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Sales segmentation should be one of your main priorities as a sales expert, especially when it comes to B2B. Segmentation comes with targeting, on a different level though. Both are essential tactics in getting your message, story, and product across.
What is sales segmentation? Why is it so important for your business? How to create a great sales segmentation process? What’s next?
In this post, we’ll discuss the basics of sales segmentation and its main benefits. We’ll also look at how to create a great sales segmentation process, as well as how you could use LaGrowthMachine to make your life easier as a sales!
What is sales segmentation?
Sales segmentation is the process of dividing customers or prospects into smaller groups based on shared characteristics (= the sales segments you want to target). These characteristics could include elements such as:
- company size;
- and more.
The goal of segmentation is to identify specific customer needs and create targeted messages and offers that are tailored to those segments.
Segmentation comes right before sales targeting, which is the process of targeting one of the segments you’ve identified during the segmentation stage.
Why is it so important for your business?
Sales segmentation helps you come up with an effective sales strategy by providing you with the data and insights needed to create better, more targeted offers. It also allows for better lead qualification as it helps your sales team focus on prospects who are most likely to convert.
Furthermore, segmentation makes the whole process of selling easier, faster, and more efficient.
By understanding which segments require different sales approaches and messages, you can quickly identify opportunities for growth that would otherwise remain undiscovered.
Finally, sales segmentation is essential when it comes to B2B targeting, as the sales prospecting methodology requires it to be much more accurate than it is in B2C.
How to create a great sales segmentation process?
Segmentation requires methodology and knowledge in order to be done well and efficiently. This is what we’re going to cover in the next part of this post.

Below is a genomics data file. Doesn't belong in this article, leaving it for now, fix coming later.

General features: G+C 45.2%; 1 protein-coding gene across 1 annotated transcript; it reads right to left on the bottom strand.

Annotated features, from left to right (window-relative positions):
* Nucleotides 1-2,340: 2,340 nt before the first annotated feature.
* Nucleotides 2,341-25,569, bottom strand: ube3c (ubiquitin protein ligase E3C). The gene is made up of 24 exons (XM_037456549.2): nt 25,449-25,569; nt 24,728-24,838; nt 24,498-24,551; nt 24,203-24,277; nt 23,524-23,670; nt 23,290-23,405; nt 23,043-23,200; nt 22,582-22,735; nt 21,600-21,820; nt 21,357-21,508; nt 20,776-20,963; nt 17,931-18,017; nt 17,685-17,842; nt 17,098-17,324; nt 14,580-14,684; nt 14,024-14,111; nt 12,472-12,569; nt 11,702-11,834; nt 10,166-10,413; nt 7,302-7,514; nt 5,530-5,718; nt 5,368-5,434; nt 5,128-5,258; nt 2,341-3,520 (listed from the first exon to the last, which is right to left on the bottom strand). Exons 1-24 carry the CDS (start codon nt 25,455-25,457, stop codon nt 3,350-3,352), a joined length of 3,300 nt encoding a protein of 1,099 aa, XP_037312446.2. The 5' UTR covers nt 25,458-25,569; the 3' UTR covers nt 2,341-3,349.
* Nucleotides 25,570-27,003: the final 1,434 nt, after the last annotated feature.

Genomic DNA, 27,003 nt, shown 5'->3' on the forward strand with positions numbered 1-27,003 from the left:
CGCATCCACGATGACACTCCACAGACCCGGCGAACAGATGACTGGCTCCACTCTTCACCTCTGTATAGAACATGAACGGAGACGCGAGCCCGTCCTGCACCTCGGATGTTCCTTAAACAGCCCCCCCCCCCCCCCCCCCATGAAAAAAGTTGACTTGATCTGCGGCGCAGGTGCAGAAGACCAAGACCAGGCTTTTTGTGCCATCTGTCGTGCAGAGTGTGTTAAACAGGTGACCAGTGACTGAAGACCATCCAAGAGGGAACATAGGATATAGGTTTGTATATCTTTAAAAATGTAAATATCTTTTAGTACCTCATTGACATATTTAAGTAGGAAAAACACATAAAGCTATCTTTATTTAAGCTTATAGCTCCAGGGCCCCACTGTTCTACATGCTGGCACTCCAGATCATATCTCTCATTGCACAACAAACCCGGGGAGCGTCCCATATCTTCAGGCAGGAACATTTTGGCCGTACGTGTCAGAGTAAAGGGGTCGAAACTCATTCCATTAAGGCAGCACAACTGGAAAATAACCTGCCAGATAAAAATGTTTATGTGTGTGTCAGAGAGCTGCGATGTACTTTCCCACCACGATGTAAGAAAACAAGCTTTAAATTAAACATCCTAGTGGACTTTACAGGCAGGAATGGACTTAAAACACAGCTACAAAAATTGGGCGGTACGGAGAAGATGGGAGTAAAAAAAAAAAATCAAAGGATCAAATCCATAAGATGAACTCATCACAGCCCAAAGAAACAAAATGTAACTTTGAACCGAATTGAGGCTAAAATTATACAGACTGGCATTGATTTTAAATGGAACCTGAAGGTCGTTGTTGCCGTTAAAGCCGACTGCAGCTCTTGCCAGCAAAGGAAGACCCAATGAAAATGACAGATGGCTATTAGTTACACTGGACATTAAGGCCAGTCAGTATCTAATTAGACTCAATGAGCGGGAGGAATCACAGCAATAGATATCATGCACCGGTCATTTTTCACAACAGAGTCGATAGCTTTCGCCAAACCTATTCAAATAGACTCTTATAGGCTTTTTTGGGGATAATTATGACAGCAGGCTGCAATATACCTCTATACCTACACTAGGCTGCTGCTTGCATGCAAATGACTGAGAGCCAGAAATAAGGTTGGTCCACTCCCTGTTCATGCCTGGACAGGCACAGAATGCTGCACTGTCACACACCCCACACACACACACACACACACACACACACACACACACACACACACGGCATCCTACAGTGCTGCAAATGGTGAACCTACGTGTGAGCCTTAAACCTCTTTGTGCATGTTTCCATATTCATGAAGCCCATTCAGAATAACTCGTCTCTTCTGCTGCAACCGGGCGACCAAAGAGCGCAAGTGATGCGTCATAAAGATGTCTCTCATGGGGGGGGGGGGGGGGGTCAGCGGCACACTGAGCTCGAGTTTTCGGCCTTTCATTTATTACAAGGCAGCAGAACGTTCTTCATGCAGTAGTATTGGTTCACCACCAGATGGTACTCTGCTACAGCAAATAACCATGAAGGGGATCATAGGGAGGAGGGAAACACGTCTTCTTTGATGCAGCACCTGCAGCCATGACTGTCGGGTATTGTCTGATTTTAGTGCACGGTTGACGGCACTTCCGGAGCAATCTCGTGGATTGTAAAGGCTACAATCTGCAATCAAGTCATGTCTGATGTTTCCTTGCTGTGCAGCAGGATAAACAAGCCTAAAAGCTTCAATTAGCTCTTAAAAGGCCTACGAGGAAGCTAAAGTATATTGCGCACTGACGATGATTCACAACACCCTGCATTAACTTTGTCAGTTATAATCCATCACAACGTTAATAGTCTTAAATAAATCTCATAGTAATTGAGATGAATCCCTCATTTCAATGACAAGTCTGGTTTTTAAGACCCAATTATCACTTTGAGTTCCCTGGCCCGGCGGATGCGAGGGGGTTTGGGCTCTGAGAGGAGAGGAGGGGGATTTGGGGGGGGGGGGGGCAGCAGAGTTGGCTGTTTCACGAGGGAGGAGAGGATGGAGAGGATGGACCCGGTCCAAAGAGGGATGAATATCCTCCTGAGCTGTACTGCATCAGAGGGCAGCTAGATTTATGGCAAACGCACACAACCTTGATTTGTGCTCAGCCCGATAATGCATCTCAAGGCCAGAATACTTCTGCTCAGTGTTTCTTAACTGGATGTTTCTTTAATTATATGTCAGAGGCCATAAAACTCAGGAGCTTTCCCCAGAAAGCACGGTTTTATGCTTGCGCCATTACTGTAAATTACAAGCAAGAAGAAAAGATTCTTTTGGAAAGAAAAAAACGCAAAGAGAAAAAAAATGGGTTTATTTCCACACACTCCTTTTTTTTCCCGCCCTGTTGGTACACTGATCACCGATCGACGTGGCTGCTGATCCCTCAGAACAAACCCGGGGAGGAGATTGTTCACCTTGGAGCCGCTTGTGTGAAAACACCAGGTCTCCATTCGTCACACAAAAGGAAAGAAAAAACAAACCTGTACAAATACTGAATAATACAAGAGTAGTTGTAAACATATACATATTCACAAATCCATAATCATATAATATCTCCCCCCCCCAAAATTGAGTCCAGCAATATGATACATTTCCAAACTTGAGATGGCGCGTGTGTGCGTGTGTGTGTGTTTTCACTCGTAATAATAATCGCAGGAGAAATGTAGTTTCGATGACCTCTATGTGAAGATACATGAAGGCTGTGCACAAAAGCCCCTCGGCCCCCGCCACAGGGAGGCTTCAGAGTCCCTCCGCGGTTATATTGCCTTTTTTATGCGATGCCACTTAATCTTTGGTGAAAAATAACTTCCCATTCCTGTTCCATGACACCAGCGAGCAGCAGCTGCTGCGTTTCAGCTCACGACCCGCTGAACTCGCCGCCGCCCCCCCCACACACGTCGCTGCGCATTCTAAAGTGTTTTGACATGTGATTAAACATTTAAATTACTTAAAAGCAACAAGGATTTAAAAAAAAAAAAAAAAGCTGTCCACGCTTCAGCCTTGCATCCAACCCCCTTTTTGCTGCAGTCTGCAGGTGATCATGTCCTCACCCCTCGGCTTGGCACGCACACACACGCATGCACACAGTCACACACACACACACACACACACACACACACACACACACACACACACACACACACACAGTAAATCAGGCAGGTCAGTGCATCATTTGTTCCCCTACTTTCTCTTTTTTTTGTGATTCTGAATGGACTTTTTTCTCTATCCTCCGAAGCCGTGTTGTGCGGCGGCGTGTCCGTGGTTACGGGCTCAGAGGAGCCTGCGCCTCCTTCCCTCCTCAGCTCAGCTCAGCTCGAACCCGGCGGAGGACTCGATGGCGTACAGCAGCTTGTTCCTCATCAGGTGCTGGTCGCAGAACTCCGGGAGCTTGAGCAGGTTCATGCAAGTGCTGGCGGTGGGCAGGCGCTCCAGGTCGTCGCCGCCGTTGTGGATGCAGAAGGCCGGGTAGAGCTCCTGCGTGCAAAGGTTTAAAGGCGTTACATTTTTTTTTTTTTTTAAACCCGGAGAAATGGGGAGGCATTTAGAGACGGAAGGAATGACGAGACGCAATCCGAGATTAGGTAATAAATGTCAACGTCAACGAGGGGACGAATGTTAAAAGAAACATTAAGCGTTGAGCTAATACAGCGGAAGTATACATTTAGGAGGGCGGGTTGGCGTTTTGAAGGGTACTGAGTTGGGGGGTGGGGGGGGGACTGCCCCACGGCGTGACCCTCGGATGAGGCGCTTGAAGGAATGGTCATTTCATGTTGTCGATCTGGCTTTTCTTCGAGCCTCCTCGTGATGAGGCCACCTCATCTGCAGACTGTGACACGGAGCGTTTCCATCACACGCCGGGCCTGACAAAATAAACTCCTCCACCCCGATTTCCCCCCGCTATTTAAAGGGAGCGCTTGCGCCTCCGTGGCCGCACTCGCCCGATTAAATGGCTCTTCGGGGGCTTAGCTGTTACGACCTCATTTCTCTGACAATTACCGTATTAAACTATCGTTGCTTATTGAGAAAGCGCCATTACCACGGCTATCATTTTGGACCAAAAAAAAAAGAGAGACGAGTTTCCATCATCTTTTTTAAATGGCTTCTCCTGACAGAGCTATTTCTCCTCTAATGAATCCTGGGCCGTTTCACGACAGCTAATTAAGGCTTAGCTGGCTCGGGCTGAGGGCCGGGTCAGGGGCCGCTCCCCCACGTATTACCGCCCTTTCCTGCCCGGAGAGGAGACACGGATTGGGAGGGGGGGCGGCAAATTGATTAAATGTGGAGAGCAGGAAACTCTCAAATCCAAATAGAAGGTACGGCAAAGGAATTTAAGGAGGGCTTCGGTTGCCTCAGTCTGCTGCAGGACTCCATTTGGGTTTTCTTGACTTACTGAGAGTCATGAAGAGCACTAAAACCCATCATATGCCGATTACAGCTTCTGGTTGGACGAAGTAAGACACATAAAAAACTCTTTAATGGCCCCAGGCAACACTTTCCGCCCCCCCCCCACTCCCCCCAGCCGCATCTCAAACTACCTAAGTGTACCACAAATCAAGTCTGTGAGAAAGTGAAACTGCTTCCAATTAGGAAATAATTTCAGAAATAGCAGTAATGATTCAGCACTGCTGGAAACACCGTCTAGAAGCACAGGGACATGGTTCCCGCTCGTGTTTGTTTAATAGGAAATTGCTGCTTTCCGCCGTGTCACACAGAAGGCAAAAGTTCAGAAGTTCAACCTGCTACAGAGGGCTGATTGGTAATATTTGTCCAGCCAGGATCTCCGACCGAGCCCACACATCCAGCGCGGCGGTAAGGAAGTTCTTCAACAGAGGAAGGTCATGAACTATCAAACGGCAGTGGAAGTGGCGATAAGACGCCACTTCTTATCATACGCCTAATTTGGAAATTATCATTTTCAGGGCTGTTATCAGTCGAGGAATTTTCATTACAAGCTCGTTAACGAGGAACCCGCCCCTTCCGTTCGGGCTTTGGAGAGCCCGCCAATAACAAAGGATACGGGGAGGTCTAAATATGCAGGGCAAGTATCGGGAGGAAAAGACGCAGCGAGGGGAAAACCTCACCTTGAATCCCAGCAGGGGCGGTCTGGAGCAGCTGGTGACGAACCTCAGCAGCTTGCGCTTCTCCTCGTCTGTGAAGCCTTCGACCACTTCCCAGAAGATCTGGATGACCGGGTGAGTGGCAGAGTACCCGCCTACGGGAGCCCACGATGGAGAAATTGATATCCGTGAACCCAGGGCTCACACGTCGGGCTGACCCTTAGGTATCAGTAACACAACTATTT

There are different ways to do sales segmentation. The following process is what we’re doing at LaGrowthMachine. This is also a methodology that we use to recommend to our customers:
- Step 1: Have a look at your current customers
- Step 2: Have a look at your competitors’ customers
- Step 3: Draw Up your personas
- Step 4: Measure your potential audiences
Let’s dive into each stage.
Step 1: Have a look at your current customers
The very first step of sales segmentation is to look at your current customers. This helps you identify the main segments that already exist for your offer.
At LaGrowthMachine, let’s say we’re observing that our customers are composed of 5 segments:
– Segment 1: Growth Markerters (40%)
– Segment 2: Sales Managers (25%)
– Segment 3: Talent Recruiters (25%)
– Segment 4: Link builders (5%)
– Segment 5: First Sales (5%)
As you notice, 3 segments are covering 90% of our current market.
This should be our first 3 segments to focus on.
But this isn’t the only way to do it, though. People that you own don’t necessarily reflect your market insights.
To complete this first stage, you need to have a look at what’s happening on the market, especially for your competitors.
Step 2: Have a look at your competitors’ customers